Trump Tower a skyscraper at one point).
You'll also need to carefully manage the use of your items. For one, your bullets are very limited, so better use them only when needed and use other weapons, like crowbars and knives that you'll find on your way. Next up is the flashlight dilemma: use your flashlight in proximity to the enemy and it will draw attention; don't use your flashlight and you might fall in a pit or get impaled; use it for too long and the battery runs out. These constant compromises keep you on your toes. Nevertheless, you'll find ample batteries to recharge your flashlight or kerosene for your lamp and you'll also learn to navigate without a light source through trial and error quite often to get past this obstacle or that enemy. And your inventory has a limitless storage capacity, so better look around for anything useful as exploration is rewarded!
This brings us to the difficulty. The game was seemingly made so that it could be accessible to more casual players and newcomers to the genre, with its simplistic controls and goal, and being not so horrifying for a survival horror title. That or I've been seeing too many cadavers and/or playing too much Resident Evil 7. But if you're looking for a challenge, you can aim to get a 5-star rating at the end of each level. To achieve this, you'll have to find all children and lead them to safety, finish the level without killing anyone and manage to find all of the candies (you can use these to lure difficult kids or throw them at distant targets). Pretty tough, especially the no-kill part but it should entertain you if you're a sucker for such challenges.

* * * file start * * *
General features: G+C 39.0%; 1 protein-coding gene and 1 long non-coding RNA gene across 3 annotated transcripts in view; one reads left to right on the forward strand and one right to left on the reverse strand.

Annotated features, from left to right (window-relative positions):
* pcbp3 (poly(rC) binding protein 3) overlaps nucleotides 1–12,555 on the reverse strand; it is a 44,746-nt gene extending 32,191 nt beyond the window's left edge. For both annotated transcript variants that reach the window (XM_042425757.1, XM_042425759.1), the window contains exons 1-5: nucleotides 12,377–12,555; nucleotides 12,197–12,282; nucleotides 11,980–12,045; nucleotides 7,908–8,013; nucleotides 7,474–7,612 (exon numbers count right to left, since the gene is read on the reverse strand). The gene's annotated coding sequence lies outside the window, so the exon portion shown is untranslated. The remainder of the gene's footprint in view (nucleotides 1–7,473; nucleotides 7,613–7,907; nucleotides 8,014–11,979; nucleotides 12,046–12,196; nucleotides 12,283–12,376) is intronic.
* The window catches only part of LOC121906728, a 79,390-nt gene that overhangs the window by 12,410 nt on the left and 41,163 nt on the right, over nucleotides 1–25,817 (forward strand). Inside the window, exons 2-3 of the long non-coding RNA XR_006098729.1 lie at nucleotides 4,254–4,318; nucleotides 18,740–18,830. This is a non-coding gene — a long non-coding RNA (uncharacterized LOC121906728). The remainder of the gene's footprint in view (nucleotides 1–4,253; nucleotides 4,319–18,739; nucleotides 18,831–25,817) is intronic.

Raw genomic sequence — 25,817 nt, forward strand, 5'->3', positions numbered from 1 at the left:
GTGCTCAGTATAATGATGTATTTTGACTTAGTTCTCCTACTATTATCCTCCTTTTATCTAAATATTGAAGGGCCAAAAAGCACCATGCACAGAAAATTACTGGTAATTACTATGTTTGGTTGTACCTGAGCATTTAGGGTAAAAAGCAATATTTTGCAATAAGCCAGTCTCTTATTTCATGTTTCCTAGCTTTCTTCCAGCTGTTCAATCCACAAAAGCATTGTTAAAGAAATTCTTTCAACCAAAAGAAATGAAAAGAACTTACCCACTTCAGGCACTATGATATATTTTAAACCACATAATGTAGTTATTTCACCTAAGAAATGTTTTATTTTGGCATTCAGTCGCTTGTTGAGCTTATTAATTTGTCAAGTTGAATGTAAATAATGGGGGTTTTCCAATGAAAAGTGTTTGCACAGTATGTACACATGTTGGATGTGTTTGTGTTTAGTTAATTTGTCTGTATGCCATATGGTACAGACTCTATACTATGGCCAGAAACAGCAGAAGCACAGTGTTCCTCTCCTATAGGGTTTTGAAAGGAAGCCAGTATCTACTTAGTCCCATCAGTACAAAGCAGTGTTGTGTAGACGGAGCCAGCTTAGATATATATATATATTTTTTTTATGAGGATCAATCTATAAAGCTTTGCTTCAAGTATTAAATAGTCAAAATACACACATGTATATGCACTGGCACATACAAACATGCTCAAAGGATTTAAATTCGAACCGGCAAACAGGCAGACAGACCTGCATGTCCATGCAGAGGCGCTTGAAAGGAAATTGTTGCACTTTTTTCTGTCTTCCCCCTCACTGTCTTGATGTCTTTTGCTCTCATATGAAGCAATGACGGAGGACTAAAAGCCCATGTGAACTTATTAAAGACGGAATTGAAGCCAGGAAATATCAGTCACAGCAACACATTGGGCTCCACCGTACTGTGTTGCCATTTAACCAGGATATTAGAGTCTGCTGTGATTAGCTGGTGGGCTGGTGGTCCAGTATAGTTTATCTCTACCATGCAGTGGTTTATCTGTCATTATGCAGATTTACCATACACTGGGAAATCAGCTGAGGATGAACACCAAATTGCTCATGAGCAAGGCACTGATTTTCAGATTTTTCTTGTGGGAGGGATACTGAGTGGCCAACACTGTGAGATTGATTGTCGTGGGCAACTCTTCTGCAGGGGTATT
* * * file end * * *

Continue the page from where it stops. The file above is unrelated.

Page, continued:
Isn't this supposed to be a survival-horror game, you ask? Well that's where the story comes in. The plot itself is great and doesn't rely on over-used tropes for its setting. But as original as it is, I feel like they missed an opportunity to build on it further. While the game focuses on the gameplay, most of the story is filled via in-game newspaper clippings, TV news broadcast and photographs that you find while exploring the levels, and it is the loading screens that have most of the narrative. I do understand that they are an indie company and are on a budget but they already made some sweet animations (see story trailer above) and could have done some more, lengthier and gorier animated scenes to be included in the game and add to the overall blood-curdling atmosphere. The game is thus left with the feeling that it could accomplish more than it already does, posing more like a stealth/infiltration game rather than a survival-horror one.